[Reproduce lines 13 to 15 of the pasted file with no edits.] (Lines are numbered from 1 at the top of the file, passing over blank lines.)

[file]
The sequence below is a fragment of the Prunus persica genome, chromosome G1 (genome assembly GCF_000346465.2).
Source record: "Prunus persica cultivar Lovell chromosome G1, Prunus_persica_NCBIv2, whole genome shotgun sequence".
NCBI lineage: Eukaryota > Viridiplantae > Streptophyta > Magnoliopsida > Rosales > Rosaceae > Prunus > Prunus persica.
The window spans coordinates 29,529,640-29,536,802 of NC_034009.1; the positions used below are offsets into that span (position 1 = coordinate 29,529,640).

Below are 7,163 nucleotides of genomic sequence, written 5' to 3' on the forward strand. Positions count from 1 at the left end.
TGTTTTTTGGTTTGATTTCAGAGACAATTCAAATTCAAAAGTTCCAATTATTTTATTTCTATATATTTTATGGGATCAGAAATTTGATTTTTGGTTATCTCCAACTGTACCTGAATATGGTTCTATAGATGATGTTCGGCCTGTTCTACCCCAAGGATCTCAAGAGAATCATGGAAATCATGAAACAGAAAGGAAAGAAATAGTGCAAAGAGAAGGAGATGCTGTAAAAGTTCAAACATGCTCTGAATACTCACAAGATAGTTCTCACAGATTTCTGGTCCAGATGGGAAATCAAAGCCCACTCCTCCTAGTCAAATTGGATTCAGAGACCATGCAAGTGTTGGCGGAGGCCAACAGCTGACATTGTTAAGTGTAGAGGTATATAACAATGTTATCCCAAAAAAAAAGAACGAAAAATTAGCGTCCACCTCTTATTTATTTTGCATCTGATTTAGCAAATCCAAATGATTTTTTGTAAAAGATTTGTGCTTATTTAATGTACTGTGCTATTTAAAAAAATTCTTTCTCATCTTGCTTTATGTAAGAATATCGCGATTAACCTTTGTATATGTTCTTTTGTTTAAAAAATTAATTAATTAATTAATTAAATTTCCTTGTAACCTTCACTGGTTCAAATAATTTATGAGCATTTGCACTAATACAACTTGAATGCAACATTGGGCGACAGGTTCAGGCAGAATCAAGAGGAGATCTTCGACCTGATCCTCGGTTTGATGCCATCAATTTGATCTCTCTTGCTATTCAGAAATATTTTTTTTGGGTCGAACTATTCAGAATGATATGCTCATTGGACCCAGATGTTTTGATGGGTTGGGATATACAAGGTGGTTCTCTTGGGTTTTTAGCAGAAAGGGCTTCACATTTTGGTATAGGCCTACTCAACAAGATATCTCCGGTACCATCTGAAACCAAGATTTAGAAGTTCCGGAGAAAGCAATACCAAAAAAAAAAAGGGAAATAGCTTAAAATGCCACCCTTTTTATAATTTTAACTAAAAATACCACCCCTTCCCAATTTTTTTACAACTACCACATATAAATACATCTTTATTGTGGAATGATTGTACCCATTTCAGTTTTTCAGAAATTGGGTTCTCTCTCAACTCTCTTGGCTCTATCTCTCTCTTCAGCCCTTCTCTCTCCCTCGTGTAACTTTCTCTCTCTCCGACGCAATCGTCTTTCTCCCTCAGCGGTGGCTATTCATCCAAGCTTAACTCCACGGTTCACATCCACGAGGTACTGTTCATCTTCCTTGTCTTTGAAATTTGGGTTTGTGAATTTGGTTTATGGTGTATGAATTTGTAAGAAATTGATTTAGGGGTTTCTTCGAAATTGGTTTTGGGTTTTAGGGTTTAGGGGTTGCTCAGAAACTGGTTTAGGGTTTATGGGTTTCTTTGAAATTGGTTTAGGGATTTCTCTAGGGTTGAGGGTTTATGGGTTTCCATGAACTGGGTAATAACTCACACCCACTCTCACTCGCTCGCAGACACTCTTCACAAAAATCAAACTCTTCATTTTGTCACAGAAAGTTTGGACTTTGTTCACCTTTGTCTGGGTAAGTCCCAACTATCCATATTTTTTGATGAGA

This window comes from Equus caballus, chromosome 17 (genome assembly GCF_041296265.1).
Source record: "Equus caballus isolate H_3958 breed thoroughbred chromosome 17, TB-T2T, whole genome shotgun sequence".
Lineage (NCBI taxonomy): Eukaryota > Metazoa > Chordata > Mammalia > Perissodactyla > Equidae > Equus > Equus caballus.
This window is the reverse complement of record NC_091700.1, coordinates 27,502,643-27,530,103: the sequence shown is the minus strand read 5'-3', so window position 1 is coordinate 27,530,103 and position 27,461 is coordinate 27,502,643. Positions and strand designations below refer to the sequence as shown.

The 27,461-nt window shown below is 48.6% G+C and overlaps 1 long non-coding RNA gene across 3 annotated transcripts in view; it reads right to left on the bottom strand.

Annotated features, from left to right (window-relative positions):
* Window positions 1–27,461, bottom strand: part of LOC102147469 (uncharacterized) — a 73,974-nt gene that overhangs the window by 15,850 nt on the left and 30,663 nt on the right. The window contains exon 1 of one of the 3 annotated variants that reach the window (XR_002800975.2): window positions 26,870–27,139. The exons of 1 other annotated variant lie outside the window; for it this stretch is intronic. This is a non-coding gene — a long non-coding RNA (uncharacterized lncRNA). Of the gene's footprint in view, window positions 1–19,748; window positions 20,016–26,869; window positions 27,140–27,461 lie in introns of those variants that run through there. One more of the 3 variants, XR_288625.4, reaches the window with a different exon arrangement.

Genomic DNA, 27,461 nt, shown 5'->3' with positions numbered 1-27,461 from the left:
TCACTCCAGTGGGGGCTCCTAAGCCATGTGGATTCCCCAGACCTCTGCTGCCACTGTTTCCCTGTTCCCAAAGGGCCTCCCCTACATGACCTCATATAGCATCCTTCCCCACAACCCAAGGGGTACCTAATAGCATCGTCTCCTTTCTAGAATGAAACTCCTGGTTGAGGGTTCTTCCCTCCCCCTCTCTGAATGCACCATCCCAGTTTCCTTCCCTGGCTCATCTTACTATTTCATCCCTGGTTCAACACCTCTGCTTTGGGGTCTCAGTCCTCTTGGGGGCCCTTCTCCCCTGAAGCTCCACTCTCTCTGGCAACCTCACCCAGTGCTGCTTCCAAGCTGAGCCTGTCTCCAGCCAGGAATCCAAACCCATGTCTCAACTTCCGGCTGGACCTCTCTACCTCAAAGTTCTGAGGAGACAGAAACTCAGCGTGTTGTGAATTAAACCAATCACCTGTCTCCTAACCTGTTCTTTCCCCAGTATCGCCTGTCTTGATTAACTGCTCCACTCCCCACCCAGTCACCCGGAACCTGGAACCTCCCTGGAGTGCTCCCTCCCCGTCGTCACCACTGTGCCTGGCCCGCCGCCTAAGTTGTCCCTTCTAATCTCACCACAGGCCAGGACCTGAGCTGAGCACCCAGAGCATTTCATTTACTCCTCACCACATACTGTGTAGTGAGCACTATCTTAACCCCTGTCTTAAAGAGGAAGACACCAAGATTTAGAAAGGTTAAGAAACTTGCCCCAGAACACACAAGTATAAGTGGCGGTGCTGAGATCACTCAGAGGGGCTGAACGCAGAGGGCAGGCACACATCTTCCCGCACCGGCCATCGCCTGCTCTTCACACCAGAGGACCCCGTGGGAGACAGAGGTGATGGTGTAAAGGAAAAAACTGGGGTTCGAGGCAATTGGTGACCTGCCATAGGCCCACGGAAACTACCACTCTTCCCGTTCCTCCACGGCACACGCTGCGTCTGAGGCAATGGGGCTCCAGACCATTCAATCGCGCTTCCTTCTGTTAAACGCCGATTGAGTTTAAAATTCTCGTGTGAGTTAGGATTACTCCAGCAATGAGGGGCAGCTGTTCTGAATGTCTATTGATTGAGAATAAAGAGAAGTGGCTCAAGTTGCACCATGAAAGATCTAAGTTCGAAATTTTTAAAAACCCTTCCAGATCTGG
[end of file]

* Window positions 1–27,461, bottom strand: part of LOC102147469 (uncharacterized) — a 73,974-nt gene that overhangs the window by 15,850 nt on the left and 30,663 nt on the right. The window contains exon 1 of one of the 3 annotated variants that reach the window (XR_002800975.2): window positions 26,870–27,139. The exons of 1 other annotated variant lie outside the window; for it this stretch is intronic. This is a non-coding gene — a long non-coding RNA (uncharacterized lncRNA). Of the gene's footprint in view, window positions 1–19,748; window positions 20,016–26,869; window positions 27,140–27,461 lie in introns of those variants that run through there. One more of the 3 variants, XR_288625.4, reaches the window with a different exon arrangement.

Genomic DNA, 27,461 nt, shown 5'->3' with positions numbered 1-27,461 from the left:
TCACTCCAGTGGGGGCTCCTAAGCCATGTGGATTCCCCAGACCTCTGCTGCCACTGTTTCCCTGTTCCCAAAGGGCCTCCCCTACATGACCTCATATAGCATCCTTCCCCACAACCCAAGGGGTACCTAATAGCATCGTCTCCTTTCTAGAATGAAACTCCTGGTTGAGGGTTCTTCCCTCCCCCTCTCTGAATGCACCATCCCAGTTTCCTTCCCTGGCTCATCTTACTATTTCATCCCTGGTTCAACACCTCTGCTTTGGGGTCTCAGTCCTCTTGGGGGCCCTTCTCCCCTGAAGCTCCACTCTCTCTGGCAACCTCACCCAGTGCTGCTTCCAAGCTGAGCCTGTCTCCAGCCAGGAATCCAAACCCATGTCTCAACTTCCGGCTGGACCTCTCTACCTCAAAGTTCTGAGGAGACAGAAACTCAGCGTGTTGTGAATTAAACCAATCACCTGTCTCCTAACCTGTTCTTTCCCCAGTATCGCCTGTCTTGATTAACTGCTCCACTCCCCACCCAGTCACCCGGAACCTGGAACCTCCCTGGAGTGCTCCCTCCCCGTCGTCACCACTGTGCCTGGCCCGCCGCCTAAGTTGTCCCTTCTAATCTCACCACAGGCCAGGACCTGAGCTGAGCACCCAGAGCATTTCATTTACTCCTCACCACATACTGTGTAGTGAGCACTATCTTAACCCCTGTCTTAAAGAGGAAGACACCAAGATTTAGAAAGGTTAAGAAACTTGCCCCAGAACACACAAGTATAAGTGGCGGTGCTGAGATCACTCAGAGGGGCTGAACGCAGAGGGCAGGCACACATCTTCCCGCACCGGCCATCGCCTGCTCTTCACACCAGAGGACCCCGTGGGAGACAGAGGTGATGGTGTAAAGGAAAAAACTGGGGTTCGAGGCAATTGGTGACCTGCCATAGGCCCACGGAAACTACCACTCTTCCCGTTCCTCCACGGCACACGCTGCGTCTGAGGCAATGGGGCTCCAGACCATTCAATCGCGCTTCCTTCTGTTAAACGCCGATTGAGTTTAAAATTCTCGTGTGAGTTAGGATTACTCCAGCAATGAGGGGCAGCTGTTCTGAATGTCTATTGATTGAGAATAAAGAGAAGTGGCTCAAGTTGCACCATGAAAGATCTAAGTTCGAAATTTTTAAAAACCCTTCCAGATCTGG